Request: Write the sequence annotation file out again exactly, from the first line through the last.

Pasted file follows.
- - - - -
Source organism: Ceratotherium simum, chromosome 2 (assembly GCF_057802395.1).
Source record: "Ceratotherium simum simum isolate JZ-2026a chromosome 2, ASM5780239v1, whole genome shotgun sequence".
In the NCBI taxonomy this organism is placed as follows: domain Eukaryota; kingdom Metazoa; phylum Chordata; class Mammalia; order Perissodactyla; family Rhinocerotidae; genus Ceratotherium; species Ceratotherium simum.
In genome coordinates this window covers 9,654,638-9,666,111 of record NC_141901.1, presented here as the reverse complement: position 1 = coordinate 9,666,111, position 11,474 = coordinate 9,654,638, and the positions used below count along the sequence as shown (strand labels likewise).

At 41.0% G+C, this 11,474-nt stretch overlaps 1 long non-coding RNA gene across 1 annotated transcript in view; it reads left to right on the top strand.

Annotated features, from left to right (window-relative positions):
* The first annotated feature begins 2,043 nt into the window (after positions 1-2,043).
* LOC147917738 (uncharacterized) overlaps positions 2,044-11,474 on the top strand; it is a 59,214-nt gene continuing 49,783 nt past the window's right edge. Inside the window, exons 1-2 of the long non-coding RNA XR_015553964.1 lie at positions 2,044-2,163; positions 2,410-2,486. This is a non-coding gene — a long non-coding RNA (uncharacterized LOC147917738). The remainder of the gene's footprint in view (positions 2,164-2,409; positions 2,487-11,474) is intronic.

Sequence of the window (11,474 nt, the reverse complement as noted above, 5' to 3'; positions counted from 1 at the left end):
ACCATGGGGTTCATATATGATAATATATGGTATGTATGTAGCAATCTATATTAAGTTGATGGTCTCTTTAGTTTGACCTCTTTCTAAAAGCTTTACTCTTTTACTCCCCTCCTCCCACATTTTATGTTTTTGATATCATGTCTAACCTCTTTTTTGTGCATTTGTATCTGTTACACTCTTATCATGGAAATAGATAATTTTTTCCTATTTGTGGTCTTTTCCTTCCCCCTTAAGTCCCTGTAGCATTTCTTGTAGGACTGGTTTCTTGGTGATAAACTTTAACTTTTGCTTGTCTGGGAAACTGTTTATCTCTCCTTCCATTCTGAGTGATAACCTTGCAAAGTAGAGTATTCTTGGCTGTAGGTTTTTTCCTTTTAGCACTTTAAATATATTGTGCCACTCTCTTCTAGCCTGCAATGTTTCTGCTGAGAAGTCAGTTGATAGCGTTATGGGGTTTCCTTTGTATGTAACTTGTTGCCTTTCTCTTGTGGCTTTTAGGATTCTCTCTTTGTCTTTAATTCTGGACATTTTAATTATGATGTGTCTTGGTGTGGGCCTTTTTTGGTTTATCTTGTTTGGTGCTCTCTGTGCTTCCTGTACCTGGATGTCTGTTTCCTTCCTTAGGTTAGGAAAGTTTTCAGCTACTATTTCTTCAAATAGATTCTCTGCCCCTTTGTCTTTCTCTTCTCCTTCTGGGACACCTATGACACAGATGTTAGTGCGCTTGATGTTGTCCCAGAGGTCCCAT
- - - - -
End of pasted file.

Source organism: Ceratotherium simum, chromosome 2 (assembly GCF_057802395.1).
Source record: "Ceratotherium simum simum isolate JZ-2026a chromosome 2, ASM5780239v1, whole genome shotgun sequence".
In the NCBI taxonomy this organism is placed as follows: domain Eukaryota; kingdom Metazoa; phylum Chordata; class Mammalia; order Perissodactyla; family Rhinocerotidae; genus Ceratotherium; species Ceratotherium simum.
In genome coordinates this window covers 9,654,638-9,666,111 of record NC_141901.1, presented here as the reverse complement: position 1 = coordinate 9,666,111, position 11,474 = coordinate 9,654,638, and the positions used below count along the sequence as shown (strand labels likewise).

At 41.0% G+C, this 11,474-nt stretch overlaps 1 long non-coding RNA gene across 1 annotated transcript in view; it reads left to right on the top strand.

Annotated features, from left to right (window-relative positions):
* The first annotated feature begins 2,043 nt into the window (after positions 1-2,043).
* LOC147917738 (uncharacterized) overlaps positions 2,044-11,474 on the top strand; it is a 59,214-nt gene continuing 49,783 nt past the window's right edge. Inside the window, exons 1-2 of the long non-coding RNA XR_015553964.1 lie at positions 2,044-2,163; positions 2,410-2,486. This is a non-coding gene — a long non-coding RNA (uncharacterized LOC147917738). The remainder of the gene's footprint in view (positions 2,164-2,409; positions 2,487-11,474) is intronic.

Sequence of the window (11,474 nt, the reverse complement as noted above, 5' to 3'; positions counted from 1 at the left end):
ACCATGGGGTTCATATATGATAATATATGGTATGTATGTAGCAATCTATATTAAGTTGATGGTCTCTTTAGTTTGACCTCTTTCTAAAAGCTTTACTCTTTTACTCCCCTCCTCCCACATTTTATGTTTTTGATATCATGTCTAACCTCTTTTTTGTGCATTTGTATCTGTTACACTCTTATCATGGAAATAGATAATTTTTTCCTATTTGTGGTCTTTTCCTTCCCCCTTAAGTCCCTGTAGCATTTCTTGTAGGACTGGTTTCTTGGTGATAAACTTTAACTTTTGCTTGTCTGGGAAACTGTTTATCTCTCCTTCCATTCTGAGTGATAACCTTGCAAAGTAGAGTATTCTTGGCTGTAGGTTTTTTCCTTTTAGCACTTTAAATATATTGTGCCACTCTCTTCTAGCCTGCAATGTTTCTGCTGAGAAGTCAGTTGATAGCGTTATGGGGTTTCCTTTGTATGTAACTTGTTGCCTTTCTCTTGTGGCTTTTAGGATTCTCTCTTTGTCTTTAATTCTGGACATTTTAATTATGATGTGTCTTGGTGTGGGCCTTTTTTGGTTTATCTTGTTTGGTGCTCTCTGTGCTTCCTGTACCTGGATGTCTGTTTCCTTCCTTAGGTTAGGAAAGTTTTCAGCTACTATTTCTTCAAATAGATTCTCTGCCCCTTTGTCTTTCTCTTCTCCTTCTGGGACACCTATGACACAGATGTTAGTGCGCTTGATGTTGTCCCAGAGGTCCCAT